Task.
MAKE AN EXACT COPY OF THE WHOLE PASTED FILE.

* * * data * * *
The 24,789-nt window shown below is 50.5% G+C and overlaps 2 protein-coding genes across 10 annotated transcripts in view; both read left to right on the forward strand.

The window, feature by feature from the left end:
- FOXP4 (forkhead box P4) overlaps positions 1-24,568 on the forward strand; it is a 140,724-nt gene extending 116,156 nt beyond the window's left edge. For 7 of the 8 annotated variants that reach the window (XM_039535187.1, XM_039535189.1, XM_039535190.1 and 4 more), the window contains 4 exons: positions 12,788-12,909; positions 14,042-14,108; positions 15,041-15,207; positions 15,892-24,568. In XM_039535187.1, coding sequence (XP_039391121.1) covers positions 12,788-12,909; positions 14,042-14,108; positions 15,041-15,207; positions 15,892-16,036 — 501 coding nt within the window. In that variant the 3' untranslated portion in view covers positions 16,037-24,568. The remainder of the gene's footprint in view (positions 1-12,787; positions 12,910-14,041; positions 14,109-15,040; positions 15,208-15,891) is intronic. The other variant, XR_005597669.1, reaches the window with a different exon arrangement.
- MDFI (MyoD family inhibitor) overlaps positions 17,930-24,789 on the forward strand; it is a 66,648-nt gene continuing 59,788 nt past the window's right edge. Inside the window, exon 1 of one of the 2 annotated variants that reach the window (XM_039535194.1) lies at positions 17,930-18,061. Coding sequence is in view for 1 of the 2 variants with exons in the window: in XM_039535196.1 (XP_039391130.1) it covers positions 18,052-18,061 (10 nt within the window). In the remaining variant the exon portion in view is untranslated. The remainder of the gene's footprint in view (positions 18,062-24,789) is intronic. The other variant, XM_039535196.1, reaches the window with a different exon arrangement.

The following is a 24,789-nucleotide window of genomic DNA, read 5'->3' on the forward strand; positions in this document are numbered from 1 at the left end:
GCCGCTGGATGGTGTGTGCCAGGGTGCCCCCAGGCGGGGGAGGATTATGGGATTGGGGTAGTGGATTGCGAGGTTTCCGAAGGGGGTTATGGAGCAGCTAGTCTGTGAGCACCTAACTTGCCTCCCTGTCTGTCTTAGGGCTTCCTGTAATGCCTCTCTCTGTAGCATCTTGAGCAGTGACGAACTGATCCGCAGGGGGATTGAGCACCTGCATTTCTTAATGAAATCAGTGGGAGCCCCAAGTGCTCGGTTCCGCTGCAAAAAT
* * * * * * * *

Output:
The 24,789-nt window shown below is 50.5% G+C and overlaps 2 protein-coding genes across 10 annotated transcripts in view; both read left to right on the forward strand.

The window, feature by feature from the left end:
- FOXP4 (forkhead box P4) overlaps positions 1-24,568 on the forward strand; it is a 140,724-nt gene extending 116,156 nt beyond the window's left edge. For 7 of the 8 annotated variants that reach the window (XM_039535187.1, XM_039535189.1, XM_039535190.1 and 4 more), the window contains 4 exons: positions 12,788-12,909; positions 14,042-14,108; positions 15,041-15,207; positions 15,892-24,568. In XM_039535187.1, coding sequence (XP_039391121.1) covers positions 12,788-12,909; positions 14,042-14,108; positions 15,041-15,207; positions 15,892-16,036 — 501 coding nt within the window. In that variant the 3' untranslated portion in view covers positions 16,037-24,568. The remainder of the gene's footprint in view (positions 1-12,787; positions 12,910-14,041; positions 14,109-15,040; positions 15,208-15,891) is intronic. The other variant, XR_005597669.1, reaches the window with a different exon arrangement.
- MDFI (MyoD family inhibitor) overlaps positions 17,930-24,789 on the forward strand; it is a 66,648-nt gene continuing 59,788 nt past the window's right edge. Inside the window, exon 1 of one of the 2 annotated variants that reach the window (XM_039535194.1) lies at positions 17,930-18,061. Coding sequence is in view for 1 of the 2 variants with exons in the window: in XM_039535196.1 (XP_039391130.1) it covers positions 18,052-18,061 (10 nt within the window). In the remaining variant the exon portion in view is untranslated. The remainder of the gene's footprint in view (positions 18,062-24,789) is intronic. The other variant, XM_039535196.1, reaches the window with a different exon arrangement.

The following is a 24,789-nucleotide window of genomic DNA, read 5'->3' on the forward strand; positions in this document are numbered from 1 at the left end:
GCCGCTGGATGGTGTGTGCCAGGGTGCCCCCAGGCGGGGGAGGATTATGGGATTGGGGTAGTGGATTGCGAGGTTTCCGAAGGGGGTTATGGAGCAGCTAGTCTGTGAGCACCTAACTTGCCTCCCTGTCTGTCTTAGGGCTTCCTGTAATGCCTCTCTCTGTAGCATCTTGAGCAGTGACGAACTGATCCGCAGGGGGATTGAGCACCTGCATTTCTTAATGAAATCAGTGGGAGCCCCAAGTGCTCGGTTCCGCTGCAAAAAT